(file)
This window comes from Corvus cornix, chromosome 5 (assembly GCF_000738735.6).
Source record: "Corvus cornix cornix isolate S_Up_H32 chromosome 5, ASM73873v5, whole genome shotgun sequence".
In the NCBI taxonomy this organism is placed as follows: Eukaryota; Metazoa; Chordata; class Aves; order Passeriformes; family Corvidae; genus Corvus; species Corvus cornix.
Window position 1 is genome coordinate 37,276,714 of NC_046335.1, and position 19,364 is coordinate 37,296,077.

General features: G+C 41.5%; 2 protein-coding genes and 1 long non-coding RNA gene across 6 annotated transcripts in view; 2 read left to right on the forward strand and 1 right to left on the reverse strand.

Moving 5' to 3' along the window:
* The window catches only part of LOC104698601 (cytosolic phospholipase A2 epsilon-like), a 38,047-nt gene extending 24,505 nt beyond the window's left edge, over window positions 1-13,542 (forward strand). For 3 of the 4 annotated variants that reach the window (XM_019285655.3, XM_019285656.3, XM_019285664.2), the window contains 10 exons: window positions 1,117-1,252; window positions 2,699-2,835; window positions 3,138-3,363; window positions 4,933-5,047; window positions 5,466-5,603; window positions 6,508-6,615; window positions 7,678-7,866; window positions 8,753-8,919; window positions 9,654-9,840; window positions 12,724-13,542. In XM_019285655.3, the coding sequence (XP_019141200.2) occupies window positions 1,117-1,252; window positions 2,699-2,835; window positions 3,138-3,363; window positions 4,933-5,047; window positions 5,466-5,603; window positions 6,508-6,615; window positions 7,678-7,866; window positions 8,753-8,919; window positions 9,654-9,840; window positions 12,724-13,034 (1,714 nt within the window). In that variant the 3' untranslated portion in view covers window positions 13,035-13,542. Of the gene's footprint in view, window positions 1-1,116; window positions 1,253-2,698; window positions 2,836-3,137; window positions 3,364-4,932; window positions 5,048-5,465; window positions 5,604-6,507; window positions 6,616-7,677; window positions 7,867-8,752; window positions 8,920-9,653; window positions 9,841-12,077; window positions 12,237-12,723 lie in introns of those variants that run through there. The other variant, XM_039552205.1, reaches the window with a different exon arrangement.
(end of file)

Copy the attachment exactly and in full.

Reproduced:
This window comes from Corvus cornix, chromosome 5 (assembly GCF_000738735.6).
Source record: "Corvus cornix cornix isolate S_Up_H32 chromosome 5, ASM73873v5, whole genome shotgun sequence".
In the NCBI taxonomy this organism is placed as follows: Eukaryota; Metazoa; Chordata; class Aves; order Passeriformes; family Corvidae; genus Corvus; species Corvus cornix.
Window position 1 is genome coordinate 37,276,714 of NC_046335.1, and position 19,364 is coordinate 37,296,077.

General features: G+C 41.5%; 2 protein-coding genes and 1 long non-coding RNA gene across 6 annotated transcripts in view; 2 read left to right on the forward strand and 1 right to left on the reverse strand.

Moving 5' to 3' along the window:
* The window catches only part of LOC104698601 (cytosolic phospholipase A2 epsilon-like), a 38,047-nt gene extending 24,505 nt beyond the window's left edge, over window positions 1-13,542 (forward strand). For 3 of the 4 annotated variants that reach the window (XM_019285655.3, XM_019285656.3, XM_019285664.2), the window contains 10 exons: window positions 1,117-1,252; window positions 2,699-2,835; window positions 3,138-3,363; window positions 4,933-5,047; window positions 5,466-5,603; window positions 6,508-6,615; window positions 7,678-7,866; window positions 8,753-8,919; window positions 9,654-9,840; window positions 12,724-13,542. In XM_019285655.3, the coding sequence (XP_019141200.2) occupies window positions 1,117-1,252; window positions 2,699-2,835; window positions 3,138-3,363; window positions 4,933-5,047; window positions 5,466-5,603; window positions 6,508-6,615; window positions 7,678-7,866; window positions 8,753-8,919; window positions 9,654-9,840; window positions 12,724-13,034 (1,714 nt within the window). In that variant the 3' untranslated portion in view covers window positions 13,035-13,542. Of the gene's footprint in view, window positions 1-1,116; window positions 1,253-2,698; window positions 2,836-3,137; window positions 3,364-4,932; window positions 5,048-5,465; window positions 5,604-6,507; window positions 6,616-7,677; window positions 7,867-8,752; window positions 8,920-9,653; window positions 9,841-12,077; window positions 12,237-12,723 lie in introns of those variants that run through there. The other variant, XM_039552205.1, reaches the window with a different exon arrangement.